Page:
Key Performance Indicators
Key Performance Indicators (KPIs) are the critical (key) indicators of progress toward an intended result. KPIs provide a focus for strategic and operational improvement, create an analytical basis for decision making and help focus attention on what matters most.
Managing with the use of KPIs includes setting targets (the desired level of performance) and tracking progress against that target. Managing with KPIs often means working to improve leading indicators that will later drive lagging benefits. Leading indicators are precursors of future success; lagging indicators show how successful the organization was at achieving results in the past.
A part from the more general benefits of “more efficiency” and “resource optimization”, a gap analysis can help to identify very specific areas for improvement, and provide guidance towards actionable steps for improving processes, products, services, or anything that is being examined within the framework.
If improving performance is about identifying and breaking down problems into well-defined, discrete steps, then the gap analysis is a tool that helps companies to figure out the right steps they need to take, faster.
A gap analysis can also be used to augment performance, even when there are no obvious inefficiencies or problems. By evaluating performance with a gap analysis, the focus is placed on attributes like performance level, productivity, and employee competency.
In contrast with the future-facing tendencies of risk assessment, gap analysis is focused on the now. It seeks to examine the current state of affairs and align them with business goals and objectives.
Fundamentally, the gap analysis is a means of understanding why a company isn’t performing at its peak potential. What factors are stopping the company, person, team, product, or process from achieving their maximum capacity, and how can it be fixed?
Similar to the principles of continuous improvement harnessed in frameworks such as the Deming cycle or Six Sigma, the results of a gap analysis will most often take the form of a documented report, the results of which will be used to inform decisions intended to improve or optimize the subject of the analysis.
S.W.O.T. is an acronym that stands for Strengths, Weaknesses, Opportunities, and Threats. A SWOT analysis is an organized list of your business’s greatest strengths, weaknesses, opportunities, and threats.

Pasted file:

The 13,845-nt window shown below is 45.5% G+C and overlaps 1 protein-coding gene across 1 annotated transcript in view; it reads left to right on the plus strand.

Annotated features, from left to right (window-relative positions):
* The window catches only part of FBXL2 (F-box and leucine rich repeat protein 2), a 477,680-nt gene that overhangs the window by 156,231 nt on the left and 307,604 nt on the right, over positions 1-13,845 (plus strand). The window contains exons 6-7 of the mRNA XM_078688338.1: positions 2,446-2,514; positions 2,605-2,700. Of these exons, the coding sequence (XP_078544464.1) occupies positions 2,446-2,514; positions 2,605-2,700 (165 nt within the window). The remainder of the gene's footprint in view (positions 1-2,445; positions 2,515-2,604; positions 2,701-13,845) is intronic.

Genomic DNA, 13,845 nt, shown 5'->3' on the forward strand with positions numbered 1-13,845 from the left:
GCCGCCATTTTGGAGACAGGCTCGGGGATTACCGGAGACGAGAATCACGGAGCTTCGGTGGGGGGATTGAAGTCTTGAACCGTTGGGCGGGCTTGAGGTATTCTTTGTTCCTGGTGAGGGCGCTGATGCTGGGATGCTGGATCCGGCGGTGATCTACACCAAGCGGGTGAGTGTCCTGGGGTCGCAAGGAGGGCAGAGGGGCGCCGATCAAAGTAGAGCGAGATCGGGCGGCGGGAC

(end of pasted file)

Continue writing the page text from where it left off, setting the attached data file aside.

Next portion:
Strengths and weaknesses are internal to the company (think: reputation, patents, location). You can change them over time but not without some work. Opportunities and threats are external (think: suppliers, competitors, prices)—they are out there in the market, happening whether you like it or not. You can’t change them.
Existing businesses can use a SWOT analysis, at any time, to assess a changing environment and respond proactively. In fact, I recommend conducting a strategy review meeting at least once a year that begins with a SWOT analysis.
New businesses should use a SWOT analysis as a part of their planning process. There is no “one size fits all” plan for your business, and thinking about your new business in terms of its unique “SWOTs” will put you on the right track right away, and save you from a lot of headaches later on.
Six Sigma Projects
Six Sigma strategies seek to improve the quality of the output of a process by identifying and removing the causes of defects and minimizing impact variability in manufacturing and business processes. It uses a set of quality management methods, mainly empirical, statistical methods, and creates a special infrastructure of people within the organization who are experts in these methods.
Each Six Sigma project carried out within an organization follows a defined sequence of steps and has specific value targets, for example: reduce process cycle time, reduce pollution, reduce costs, increase customer satisfaction, and increase profits.